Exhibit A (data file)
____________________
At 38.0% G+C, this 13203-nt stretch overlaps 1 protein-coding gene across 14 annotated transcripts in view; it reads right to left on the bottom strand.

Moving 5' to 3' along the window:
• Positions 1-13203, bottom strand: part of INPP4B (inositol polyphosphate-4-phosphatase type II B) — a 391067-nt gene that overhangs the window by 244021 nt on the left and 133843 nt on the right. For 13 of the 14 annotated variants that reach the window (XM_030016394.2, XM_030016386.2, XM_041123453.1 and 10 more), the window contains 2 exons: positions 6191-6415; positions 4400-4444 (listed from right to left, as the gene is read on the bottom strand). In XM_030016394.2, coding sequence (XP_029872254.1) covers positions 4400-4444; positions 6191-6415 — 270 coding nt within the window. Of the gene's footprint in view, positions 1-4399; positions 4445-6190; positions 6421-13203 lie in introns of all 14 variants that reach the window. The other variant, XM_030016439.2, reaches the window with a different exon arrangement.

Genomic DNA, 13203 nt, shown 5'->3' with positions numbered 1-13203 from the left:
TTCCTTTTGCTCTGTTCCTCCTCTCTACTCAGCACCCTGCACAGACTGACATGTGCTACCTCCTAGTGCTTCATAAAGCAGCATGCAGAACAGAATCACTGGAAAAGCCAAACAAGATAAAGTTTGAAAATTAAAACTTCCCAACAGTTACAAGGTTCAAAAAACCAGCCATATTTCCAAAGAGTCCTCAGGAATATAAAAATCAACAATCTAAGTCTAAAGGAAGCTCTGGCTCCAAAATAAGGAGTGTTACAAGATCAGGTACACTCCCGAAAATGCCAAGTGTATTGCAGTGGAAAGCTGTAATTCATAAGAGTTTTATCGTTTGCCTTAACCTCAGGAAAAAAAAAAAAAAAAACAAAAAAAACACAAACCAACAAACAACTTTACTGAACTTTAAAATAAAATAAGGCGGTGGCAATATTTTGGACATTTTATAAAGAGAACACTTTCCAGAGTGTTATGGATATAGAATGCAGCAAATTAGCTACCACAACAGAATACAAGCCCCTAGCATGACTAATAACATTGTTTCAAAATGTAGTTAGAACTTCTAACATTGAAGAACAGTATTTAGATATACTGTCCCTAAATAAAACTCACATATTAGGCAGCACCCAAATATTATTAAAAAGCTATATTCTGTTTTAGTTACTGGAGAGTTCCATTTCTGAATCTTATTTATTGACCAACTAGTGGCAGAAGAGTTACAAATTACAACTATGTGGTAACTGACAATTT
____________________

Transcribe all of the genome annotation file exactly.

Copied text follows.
At 38.0% G+C, this 13203-nt stretch overlaps 1 protein-coding gene across 14 annotated transcripts in view; it reads right to left on the bottom strand.

Moving 5' to 3' along the window:
• Positions 1-13203, bottom strand: part of INPP4B (inositol polyphosphate-4-phosphatase type II B) — a 391067-nt gene that overhangs the window by 244021 nt on the left and 133843 nt on the right. For 13 of the 14 annotated variants that reach the window (XM_030016394.2, XM_030016386.2, XM_041123453.1 and 10 more), the window contains 2 exons: positions 6191-6415; positions 4400-4444 (listed from right to left, as the gene is read on the bottom strand). In XM_030016394.2, coding sequence (XP_029872254.1) covers positions 4400-4444; positions 6191-6415 — 270 coding nt within the window. Of the gene's footprint in view, positions 1-4399; positions 4445-6190; positions 6421-13203 lie in introns of all 14 variants that reach the window. The other variant, XM_030016439.2, reaches the window with a different exon arrangement.

Genomic DNA, 13203 nt, shown 5'->3' with positions numbered 1-13203 from the left:
TTCCTTTTGCTCTGTTCCTCCTCTCTACTCAGCACCCTGCACAGACTGACATGTGCTACCTCCTAGTGCTTCATAAAGCAGCATGCAGAACAGAATCACTGGAAAAGCCAAACAAGATAAAGTTTGAAAATTAAAACTTCCCAACAGTTACAAGGTTCAAAAAACCAGCCATATTTCCAAAGAGTCCTCAGGAATATAAAAATCAACAATCTAAGTCTAAAGGAAGCTCTGGCTCCAAAATAAGGAGTGTTACAAGATCAGGTACACTCCCGAAAATGCCAAGTGTATTGCAGTGGAAAGCTGTAATTCATAAGAGTTTTATCGTTTGCCTTAACCTCAGGAAAAAAAAAAAAAAAAACAAAAAAAACACAAACCAACAAACAACTTTACTGAACTTTAAAATAAAATAAGGCGGTGGCAATATTTTGGACATTTTATAAAGAGAACACTTTCCAGAGTGTTATGGATATAGAATGCAGCAAATTAGCTACCACAACAGAATACAAGCCCCTAGCATGACTAATAACATTGTTTCAAAATGTAGTTAGAACTTCTAACATTGAAGAACAGTATTTAGATATACTGTCCCTAAATAAAACTCACATATTAGGCAGCACCCAAATATTATTAAAAAGCTATATTCTGTTTTAGTTACTGGAGAGTTCCATTTCTGAATCTTATTTATTGACCAACTAGTGGCAGAAGAGTTACAAATTACAACTATGTGGTAACTGACAATTT